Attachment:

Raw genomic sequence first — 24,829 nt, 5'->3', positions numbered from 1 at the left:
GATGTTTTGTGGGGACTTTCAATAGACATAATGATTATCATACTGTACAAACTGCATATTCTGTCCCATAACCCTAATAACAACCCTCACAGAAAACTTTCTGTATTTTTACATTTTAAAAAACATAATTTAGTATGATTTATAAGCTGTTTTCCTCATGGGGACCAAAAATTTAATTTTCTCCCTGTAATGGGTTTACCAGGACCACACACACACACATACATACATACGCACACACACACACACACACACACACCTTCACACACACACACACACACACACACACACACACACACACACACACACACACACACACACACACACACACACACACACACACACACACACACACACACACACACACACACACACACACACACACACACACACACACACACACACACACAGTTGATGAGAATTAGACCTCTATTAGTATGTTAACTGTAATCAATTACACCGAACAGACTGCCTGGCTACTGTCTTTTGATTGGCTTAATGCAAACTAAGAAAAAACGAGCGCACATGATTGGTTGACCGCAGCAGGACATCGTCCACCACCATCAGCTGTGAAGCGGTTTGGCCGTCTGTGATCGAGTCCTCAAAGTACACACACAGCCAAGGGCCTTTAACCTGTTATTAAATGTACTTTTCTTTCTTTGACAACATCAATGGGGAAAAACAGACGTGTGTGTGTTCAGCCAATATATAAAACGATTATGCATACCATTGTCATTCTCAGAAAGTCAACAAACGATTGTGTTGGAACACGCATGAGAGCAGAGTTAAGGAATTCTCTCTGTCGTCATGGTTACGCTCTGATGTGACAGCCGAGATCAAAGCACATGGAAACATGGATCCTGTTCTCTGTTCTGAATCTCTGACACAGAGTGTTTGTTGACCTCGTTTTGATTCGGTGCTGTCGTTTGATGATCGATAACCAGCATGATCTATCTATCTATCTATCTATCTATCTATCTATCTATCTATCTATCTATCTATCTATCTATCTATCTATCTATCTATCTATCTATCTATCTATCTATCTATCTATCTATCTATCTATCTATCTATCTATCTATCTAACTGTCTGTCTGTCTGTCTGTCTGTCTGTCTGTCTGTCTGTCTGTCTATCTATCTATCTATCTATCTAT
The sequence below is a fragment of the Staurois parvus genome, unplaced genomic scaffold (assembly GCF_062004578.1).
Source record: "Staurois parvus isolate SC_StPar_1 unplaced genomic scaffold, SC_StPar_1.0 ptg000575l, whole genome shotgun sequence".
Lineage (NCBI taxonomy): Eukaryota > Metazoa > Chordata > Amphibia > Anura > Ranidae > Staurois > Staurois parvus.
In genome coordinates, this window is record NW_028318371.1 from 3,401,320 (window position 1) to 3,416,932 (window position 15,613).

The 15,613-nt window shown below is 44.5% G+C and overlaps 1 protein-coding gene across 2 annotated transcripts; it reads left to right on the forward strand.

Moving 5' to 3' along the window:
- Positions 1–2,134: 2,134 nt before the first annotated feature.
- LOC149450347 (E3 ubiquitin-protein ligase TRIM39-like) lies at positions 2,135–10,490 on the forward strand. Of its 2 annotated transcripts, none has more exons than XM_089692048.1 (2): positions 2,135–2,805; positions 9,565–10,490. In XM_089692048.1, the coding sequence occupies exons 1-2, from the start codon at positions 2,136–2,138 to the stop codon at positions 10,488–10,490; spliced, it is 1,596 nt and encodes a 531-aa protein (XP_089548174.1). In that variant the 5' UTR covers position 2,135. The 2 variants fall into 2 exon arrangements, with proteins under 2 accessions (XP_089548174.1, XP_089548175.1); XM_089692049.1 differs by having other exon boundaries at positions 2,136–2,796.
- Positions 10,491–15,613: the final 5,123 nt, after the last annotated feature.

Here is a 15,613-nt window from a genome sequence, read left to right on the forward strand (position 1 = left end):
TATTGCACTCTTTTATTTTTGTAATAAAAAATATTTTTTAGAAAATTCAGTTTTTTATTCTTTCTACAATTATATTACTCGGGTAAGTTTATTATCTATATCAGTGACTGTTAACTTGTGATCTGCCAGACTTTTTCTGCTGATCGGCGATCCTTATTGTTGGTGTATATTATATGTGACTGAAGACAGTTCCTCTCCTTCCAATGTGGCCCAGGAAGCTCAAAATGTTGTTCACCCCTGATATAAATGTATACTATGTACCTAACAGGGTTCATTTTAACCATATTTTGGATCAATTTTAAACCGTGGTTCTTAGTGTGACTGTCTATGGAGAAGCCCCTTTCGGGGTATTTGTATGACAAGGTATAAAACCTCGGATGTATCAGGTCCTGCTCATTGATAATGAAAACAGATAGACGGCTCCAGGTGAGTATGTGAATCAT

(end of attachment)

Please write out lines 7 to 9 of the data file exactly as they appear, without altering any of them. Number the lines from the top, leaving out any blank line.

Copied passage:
The 15,613-nt window shown below is 44.5% G+C and overlaps 1 protein-coding gene across 2 annotated transcripts; it reads left to right on the forward strand.

Moving 5' to 3' along the window:
- Positions 1–2,134: 2,134 nt before the first annotated feature.